More than two years after Nicole Anne Smith, the former Playboy model and wife of a Texas oil baron, died of a drug overdose, and over a year since the Los Angeles police had exonerated him, Dr Sandeep Kapoor, a specialist in geriatric and internal medicine, was charged with a conspiracy to furnish drugs to Smith.
Popularly known as Dr Sandy in Los Angeles, Kapoor who was the chief backer of Krishna Kapoor Center for Memory Disorder in Los Angeles named after his paternal grandmother, was arrested last week, along with a psychiatrist and Smith's manager who were also charged with illegally prescribing drugs to her.
Kapoor and the psychiatrist Khristine Eroshevich 'repeatedly and excessively furnished thousands of prescription pills to Smith, often for no legitimate medical purpose,' Los Angeles officials said in the complaint filed in the court. Howard K. Stern, the manager and a boyfriend of Smith allegedly passed on the drugs to her.
Kapoor, 40 and his family had vehemently denied wrongdoing by him, telling Rediff India Abroad soon after Smith's death that he had an honourable track record, and the Hippocratic oath had always been on his side.
There were no citations by medical authorities against him, then. His attorney Ellyn Garofalo had said then his treatment of Smith was at all times medically sound and he will continue to co-operate with any formal requests from authorities.
Soon after Smith's death, the celebrity news site TMZ had flashed a picture of Kapoor with Smith, wife of the late oil tycoon J Howard Marshall, at a Los Angeles Gay Pride parade.
The website also claimed that it had obtained documents which show that on August 25, 2006, just 13 days before Smith gave birth to a girl, Kapoor wrote a prescription to her for methadone. A medical examiner's investigation ruled that her death was an accidental overdose. But questions persisted, and apparently the investigation continued.
Kapoor, who was freed on a $20,000 bond, faces at least 10 years in prison if convicted, and possibly the end of his medical career.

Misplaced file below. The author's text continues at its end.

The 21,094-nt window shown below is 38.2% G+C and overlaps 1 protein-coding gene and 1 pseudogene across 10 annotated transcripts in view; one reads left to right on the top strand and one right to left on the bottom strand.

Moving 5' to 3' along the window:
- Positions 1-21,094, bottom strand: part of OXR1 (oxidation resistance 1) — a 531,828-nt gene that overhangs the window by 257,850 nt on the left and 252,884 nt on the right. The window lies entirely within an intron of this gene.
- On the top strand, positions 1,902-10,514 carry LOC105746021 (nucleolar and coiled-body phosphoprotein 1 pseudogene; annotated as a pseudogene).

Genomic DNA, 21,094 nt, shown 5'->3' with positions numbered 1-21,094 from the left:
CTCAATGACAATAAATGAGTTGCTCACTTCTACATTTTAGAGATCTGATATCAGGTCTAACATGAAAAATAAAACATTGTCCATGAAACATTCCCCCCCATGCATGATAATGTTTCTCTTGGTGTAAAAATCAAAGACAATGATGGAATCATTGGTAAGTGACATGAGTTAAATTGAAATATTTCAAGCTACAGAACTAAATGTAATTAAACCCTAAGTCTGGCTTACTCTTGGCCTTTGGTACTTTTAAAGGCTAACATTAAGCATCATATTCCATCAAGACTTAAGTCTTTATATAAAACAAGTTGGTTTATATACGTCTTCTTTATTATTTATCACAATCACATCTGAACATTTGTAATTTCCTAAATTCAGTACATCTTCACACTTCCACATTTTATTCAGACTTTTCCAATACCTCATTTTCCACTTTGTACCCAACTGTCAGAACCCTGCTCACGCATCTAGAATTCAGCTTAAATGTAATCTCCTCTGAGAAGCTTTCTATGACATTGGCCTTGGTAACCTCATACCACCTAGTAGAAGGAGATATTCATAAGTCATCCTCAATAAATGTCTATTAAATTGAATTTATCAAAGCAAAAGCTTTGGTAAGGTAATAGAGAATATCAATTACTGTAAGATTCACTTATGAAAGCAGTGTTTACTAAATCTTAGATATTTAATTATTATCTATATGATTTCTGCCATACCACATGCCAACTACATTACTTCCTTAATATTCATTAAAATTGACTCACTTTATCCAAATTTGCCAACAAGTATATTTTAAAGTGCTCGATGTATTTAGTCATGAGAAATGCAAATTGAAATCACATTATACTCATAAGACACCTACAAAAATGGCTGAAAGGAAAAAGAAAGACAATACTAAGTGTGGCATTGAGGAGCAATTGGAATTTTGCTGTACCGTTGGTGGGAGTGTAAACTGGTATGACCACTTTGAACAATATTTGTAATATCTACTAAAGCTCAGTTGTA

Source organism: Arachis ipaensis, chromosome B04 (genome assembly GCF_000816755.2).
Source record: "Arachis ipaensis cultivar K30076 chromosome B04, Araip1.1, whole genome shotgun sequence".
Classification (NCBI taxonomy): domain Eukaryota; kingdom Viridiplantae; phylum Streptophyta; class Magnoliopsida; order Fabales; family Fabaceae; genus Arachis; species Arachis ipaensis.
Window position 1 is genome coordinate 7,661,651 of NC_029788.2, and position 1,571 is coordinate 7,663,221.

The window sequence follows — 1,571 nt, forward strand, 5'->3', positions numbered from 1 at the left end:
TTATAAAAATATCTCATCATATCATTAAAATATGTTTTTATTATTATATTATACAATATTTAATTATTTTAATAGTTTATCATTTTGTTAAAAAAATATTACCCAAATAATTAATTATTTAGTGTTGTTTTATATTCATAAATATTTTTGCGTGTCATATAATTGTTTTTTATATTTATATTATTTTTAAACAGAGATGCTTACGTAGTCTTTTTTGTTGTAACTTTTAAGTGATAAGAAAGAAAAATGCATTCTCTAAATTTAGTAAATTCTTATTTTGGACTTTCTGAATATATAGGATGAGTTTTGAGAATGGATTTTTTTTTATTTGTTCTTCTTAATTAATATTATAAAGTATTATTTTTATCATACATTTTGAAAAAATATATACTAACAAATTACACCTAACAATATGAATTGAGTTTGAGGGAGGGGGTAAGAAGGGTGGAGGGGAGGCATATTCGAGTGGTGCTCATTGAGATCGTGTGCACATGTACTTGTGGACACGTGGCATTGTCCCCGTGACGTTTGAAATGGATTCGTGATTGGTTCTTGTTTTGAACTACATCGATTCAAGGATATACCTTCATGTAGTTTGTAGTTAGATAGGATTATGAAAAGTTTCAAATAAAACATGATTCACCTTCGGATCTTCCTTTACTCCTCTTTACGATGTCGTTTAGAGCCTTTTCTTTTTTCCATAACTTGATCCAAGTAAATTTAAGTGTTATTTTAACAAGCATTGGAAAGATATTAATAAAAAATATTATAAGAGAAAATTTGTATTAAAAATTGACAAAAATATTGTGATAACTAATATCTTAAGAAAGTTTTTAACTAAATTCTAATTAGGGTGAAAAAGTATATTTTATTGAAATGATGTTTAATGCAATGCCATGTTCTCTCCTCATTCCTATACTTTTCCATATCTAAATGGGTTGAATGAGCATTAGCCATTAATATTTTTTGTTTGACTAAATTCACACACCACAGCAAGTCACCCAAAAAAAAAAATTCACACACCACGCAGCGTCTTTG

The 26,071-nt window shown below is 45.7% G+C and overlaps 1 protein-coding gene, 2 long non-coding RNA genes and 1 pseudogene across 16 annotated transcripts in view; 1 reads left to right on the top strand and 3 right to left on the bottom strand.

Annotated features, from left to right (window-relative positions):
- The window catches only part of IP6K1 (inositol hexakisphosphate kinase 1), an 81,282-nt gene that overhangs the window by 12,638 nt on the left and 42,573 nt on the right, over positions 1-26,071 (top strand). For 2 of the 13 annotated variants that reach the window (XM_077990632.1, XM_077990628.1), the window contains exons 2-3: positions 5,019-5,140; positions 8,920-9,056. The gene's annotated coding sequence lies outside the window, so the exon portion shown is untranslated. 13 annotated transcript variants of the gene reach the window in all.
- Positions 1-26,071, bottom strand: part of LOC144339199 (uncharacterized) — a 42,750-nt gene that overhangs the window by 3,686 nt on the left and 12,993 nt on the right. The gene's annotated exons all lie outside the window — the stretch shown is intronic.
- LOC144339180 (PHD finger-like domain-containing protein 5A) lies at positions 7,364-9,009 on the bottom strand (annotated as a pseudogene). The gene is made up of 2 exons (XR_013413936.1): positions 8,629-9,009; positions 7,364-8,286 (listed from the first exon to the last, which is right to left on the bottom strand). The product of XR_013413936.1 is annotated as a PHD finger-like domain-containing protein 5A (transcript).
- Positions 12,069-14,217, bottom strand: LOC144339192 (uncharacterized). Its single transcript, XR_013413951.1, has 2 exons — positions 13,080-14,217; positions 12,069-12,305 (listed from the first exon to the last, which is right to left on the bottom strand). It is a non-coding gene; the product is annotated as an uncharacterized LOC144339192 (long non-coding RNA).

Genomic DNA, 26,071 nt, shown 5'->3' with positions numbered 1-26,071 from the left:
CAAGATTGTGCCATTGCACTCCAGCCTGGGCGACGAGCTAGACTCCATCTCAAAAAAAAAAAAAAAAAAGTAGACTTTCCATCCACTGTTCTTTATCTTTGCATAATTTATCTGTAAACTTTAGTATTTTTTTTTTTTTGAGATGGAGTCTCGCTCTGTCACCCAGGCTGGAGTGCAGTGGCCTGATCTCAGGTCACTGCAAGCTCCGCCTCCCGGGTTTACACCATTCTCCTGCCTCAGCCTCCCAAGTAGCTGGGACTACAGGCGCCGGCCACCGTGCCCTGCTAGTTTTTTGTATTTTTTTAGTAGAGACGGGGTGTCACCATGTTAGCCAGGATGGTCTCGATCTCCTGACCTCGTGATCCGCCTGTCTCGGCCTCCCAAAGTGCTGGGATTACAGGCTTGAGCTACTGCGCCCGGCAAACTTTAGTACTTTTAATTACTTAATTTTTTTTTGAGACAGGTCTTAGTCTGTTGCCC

Kapoor, a 1996 graduate of Boston University School of Medicine, was god-fearing and wouldn't ever dream of harming even a fly, family members had said. This week they were not responding to any questions, though.
But prosecutors in Los Angeles had nothing but the sternest words for Kapoor and his alleged cohorts. Prosecutors said the doctors gave the drugs to Stern, who then gave them to Smith.
California Attorney General Edmund G Brown, former governor of the state, said in a statement, "The doctors had violated their ethical obligations as physicians, while Stern funnelled highly addictive drugs to Smith."
Investigators said prescription and over-the-counter drugs were found in Smith's system, including three antidepressants or anti-anxiety drugs.
Kapoor, Eroshevich and Stern were each charged with eight felonies, including conspiring to furnish controlled substances and obtaining fraudulent prescriptions for nearly two and half years to January 2007 -- only weeks before the playmate's death.
"The doctors and Stern devised a plan to use fake names so that Smith could be prescribed thousands of pills," Brown said.
"She was obviously addicted. These doctors had a medical obligation to prescribe medicine in a professional way. Evidence will show this did not happen," Brown added.
Kapoor, who for several years called himself a specialist in entertainment medicine, was born in London to a civil engineer and a clinical psychologist mother. He has been practicing in Los Angeles for a decade.